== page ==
Document Type

Article

Publication Date

2014

Abstract

Egg turning is unique to birds and critical for embryonic development in most avian species. Technology that can measure changes in egg orientation and temperature at fine temporal scales (1 Hz) was neither readily available nor small enough to fit into artificial eggs until recently. Here we show the utility of novel miniature data loggers equipped with 3-axis (i.e., triaxial) accelerometers, magnetometers, and a temperature thermistor to study egg turning behavior in free-ranging birds. Artificial eggs containing egg loggers were deployed in the nests of three seabird species for 1–7 days of continuous monitoring. These species (1) turned their eggs more frequently (up to 6.5 turns h−1) than previously reported for other species, but angular changes were often small (1–10° most common), (2) displayed similar mean turning rates (ca. 2 turns h−1) despite major differences in reproductive ecology, and (3) demonstrated distinct diurnal cycling in egg temperatures that varied between 1.4 and 2.4°C. These novel egg loggers revealed high-resolution, three-dimensional egg turning behavior heretofore never measured in wild birds. This new form of biotechnology has broad applicability for addressing fundamental questions in avian breeding ecology, life history, and development, and can be used as a tool to monitor birds that are sensitive to disturbance while breeding.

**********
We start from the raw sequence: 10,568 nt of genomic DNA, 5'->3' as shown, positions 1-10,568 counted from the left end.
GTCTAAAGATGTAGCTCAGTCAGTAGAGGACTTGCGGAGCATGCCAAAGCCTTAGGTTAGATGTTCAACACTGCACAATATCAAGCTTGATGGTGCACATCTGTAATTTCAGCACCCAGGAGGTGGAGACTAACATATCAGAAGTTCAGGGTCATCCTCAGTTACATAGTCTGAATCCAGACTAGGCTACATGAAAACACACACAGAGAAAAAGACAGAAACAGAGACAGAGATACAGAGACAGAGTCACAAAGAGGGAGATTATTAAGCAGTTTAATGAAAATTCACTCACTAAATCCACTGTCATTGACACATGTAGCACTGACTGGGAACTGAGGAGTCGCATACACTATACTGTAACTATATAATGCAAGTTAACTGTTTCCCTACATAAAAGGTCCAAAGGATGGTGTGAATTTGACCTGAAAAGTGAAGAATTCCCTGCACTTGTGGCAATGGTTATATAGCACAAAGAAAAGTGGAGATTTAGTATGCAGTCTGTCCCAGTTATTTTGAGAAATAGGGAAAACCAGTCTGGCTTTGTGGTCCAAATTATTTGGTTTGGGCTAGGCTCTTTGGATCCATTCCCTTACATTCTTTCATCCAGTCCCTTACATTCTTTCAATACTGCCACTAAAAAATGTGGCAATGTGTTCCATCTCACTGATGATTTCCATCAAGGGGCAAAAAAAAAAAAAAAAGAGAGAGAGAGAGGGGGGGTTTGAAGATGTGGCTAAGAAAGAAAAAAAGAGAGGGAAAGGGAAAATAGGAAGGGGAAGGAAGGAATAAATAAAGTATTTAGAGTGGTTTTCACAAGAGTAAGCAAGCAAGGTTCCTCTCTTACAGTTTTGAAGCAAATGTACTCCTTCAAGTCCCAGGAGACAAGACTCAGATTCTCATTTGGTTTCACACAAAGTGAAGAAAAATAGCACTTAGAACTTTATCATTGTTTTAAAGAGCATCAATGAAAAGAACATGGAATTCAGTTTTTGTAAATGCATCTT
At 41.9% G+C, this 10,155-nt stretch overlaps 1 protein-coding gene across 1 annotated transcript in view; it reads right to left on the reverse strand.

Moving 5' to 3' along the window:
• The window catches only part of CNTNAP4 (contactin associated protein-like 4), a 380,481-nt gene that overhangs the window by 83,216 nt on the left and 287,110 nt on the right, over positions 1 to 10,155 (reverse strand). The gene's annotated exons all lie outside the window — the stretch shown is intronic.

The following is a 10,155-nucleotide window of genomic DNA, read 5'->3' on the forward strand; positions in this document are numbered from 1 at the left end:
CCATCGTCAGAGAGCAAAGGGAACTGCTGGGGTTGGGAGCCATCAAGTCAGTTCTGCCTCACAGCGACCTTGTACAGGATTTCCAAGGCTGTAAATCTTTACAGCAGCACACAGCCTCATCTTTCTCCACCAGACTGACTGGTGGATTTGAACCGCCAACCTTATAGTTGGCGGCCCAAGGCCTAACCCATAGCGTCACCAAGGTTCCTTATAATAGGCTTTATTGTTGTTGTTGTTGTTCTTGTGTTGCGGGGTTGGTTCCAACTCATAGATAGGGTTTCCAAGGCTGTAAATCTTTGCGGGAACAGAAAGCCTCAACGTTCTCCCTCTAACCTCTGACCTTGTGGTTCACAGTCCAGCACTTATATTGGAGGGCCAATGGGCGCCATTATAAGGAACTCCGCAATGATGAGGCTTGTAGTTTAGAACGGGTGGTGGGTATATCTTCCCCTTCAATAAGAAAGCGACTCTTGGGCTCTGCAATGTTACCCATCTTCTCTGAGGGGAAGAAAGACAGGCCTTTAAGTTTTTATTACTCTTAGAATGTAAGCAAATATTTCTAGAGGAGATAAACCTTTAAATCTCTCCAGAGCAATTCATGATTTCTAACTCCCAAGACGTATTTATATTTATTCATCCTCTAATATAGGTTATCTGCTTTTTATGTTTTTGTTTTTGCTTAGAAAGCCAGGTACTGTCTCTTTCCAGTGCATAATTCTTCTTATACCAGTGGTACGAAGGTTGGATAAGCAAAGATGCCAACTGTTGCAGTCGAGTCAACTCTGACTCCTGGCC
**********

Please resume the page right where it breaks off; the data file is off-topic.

Comments

This article originally appeared in PLoS ONE, volume 9, issue 6, 2014, and can be found online at the following link: http://dx.doi.org/10.1371/journal.pone.0097898 © 2014 Shaffer et al. This is an open-access article distributed under the terms of the Creative Commons Attribution License, which permits unrestricted use, distribution, and reproduction in any medium, provided the original author and source are credited.

Creative Commons License

Creative Commons License
This work is licensed under a Creative Commons Attribution 4.0 License.

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